Second-line Living


By Jason Berry

Published October 22, 2004, issue of October 22, 2004.
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New Orleans serenaded L. J. Goldstein.The brass band funerals and street parades, called second lines, that wind through the town of Treme, outside the French Quarter, were far from his comfortable Manhattan, N.Y., upbringing, but close to his heart.

“I used to dream of moving to New Orleans,” Goldstein said. “I was drawn to the music, and the Storyville photographs of E.J. Bellocq. One day I got on the bus.”

That was in 1993, and since then Goldstein has become one of the neighborhood’s leading chroniclers. Goldstein’s pictures explore a culture to which he felt a magnetic pull. A 1999 image shows a line of men in coordinated hats and striped shirts. They stand or kneel in neat rows behind a hedge of matching striped umbrellas that look like big blossoms. Their sign reads: “Black Men of Labor’s Labor Day Parade… Please Leave Your Guns, Dogs and Snakes at Home. Come and Have Some Fun!!”

In early August, as he talked about his photographs, Treme was reeling from the death of a trombone player who was on his way to play in a jazz funeral, driving a car that someone else owned, when he went down, unarmed, in a hail of police bullets — for failing to stop on their orders. The death sparked an uproar in the neighborhood and is still under investigation by the New Orleans Police Department. Treme is a study in the resilience of culture amid decay. In the early 1960s, the last all-white administration at City Hall demolished 12 square blocks of Treme, including Victorian and shotgun houses worth preserving, displacing thousands of people as the first step in an envisioned Lincoln Center of the South. The plan ran out of money; the space was belatedly named Louis Armstrong Park. Meanwhile, the city razed two miles of beautiful oak trees on the grassy neutral ground of nearby North Claiborne Avenue to build an overhead artery to Interstate-10. Dozens of black businesses succumbed in the process.

Since then, Treme has lost 15% of its population. Despite some restoration of architectural gems (like Goldstein’s house, which he bought for a song), the neighborhood already was on a downward slide when a crack epidemic hit it in the 1980s — doubling the pain. And much of the community today is left out of the neighborhood’s best offering.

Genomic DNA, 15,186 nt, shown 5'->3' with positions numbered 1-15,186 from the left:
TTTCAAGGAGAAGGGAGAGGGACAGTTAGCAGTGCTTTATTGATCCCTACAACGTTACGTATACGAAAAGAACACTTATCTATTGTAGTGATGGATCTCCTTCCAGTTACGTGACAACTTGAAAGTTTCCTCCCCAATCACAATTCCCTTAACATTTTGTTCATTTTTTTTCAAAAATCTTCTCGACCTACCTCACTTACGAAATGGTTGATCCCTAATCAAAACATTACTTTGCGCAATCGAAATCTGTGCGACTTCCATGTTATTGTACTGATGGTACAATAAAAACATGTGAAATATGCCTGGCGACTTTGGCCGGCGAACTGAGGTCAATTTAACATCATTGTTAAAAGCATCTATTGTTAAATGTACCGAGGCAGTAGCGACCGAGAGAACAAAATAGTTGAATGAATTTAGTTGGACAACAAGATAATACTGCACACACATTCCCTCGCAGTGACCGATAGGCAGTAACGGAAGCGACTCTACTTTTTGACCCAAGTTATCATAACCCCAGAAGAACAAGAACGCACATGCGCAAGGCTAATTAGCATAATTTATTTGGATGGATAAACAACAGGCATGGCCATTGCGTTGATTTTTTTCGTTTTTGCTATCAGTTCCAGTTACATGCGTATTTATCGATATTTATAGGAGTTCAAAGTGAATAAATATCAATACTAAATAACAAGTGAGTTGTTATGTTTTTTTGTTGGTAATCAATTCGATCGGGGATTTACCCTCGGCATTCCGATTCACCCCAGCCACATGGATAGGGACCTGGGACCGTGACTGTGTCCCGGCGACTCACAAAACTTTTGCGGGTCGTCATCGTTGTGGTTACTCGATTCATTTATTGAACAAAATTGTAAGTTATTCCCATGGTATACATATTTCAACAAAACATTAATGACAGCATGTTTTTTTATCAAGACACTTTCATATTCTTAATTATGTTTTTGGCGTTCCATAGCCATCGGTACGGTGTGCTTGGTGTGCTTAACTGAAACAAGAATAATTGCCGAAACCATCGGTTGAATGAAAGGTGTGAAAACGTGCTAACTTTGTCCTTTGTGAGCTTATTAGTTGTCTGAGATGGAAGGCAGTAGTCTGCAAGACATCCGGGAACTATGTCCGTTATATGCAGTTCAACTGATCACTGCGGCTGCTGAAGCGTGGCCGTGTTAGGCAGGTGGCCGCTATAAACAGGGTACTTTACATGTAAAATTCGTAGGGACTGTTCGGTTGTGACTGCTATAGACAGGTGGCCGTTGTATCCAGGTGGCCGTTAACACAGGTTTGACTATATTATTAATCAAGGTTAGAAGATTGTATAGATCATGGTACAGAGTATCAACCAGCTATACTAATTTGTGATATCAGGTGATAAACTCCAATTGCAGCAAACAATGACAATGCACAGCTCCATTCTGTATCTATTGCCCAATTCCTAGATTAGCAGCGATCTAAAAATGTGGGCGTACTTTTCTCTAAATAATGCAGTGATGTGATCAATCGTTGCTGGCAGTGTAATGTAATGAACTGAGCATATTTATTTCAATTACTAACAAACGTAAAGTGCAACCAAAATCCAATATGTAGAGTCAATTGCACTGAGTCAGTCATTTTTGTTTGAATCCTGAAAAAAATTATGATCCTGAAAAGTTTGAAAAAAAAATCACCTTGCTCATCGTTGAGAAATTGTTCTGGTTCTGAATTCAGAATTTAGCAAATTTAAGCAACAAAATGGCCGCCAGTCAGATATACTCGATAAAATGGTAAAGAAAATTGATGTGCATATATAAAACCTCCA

“People in the social and pleasure clubs who sponsor the parades are on the upper edge of the working class,” Goldstein said. “They’re putting away 20 or 30 dollars a week for decorations on the shirts and shoes. Each club spends a year preparing for a four-hour parade.”

A 1996 photograph shows Troy “Trombone Shorty” Andrews — back arched against a wooden building, his instrument tilted upward next to his much older brother, James, on trumpet — with two other trombones creating diagonal cross-lines into the frame. “I waited to get those trombones when they crossed,” Goldstein said. “The picture hints at the greatness we hope Troy will achieve.”

Troy Andrews, now a strapping 18-year-old, has moved to trumpet, with two CDs to his name. Thanks to James’s success his family moved out of Treme, though the brothers return to play the second lines.

“All photographs are about relationships,” Goldstein said. “On a visual level, they are about the subjects with each other, and the edges of the frame. On a spiritual level, they are about the viewer’s relationship with this visual arrangement. The best photographs speak to something true and beautiful outside the frame, something metaphorical — like in music — that cannot be expressed with words. I’m trying to make photographs of the triumph of the spirit.”

To see or buy L.J. Goldstein’s work, please visit

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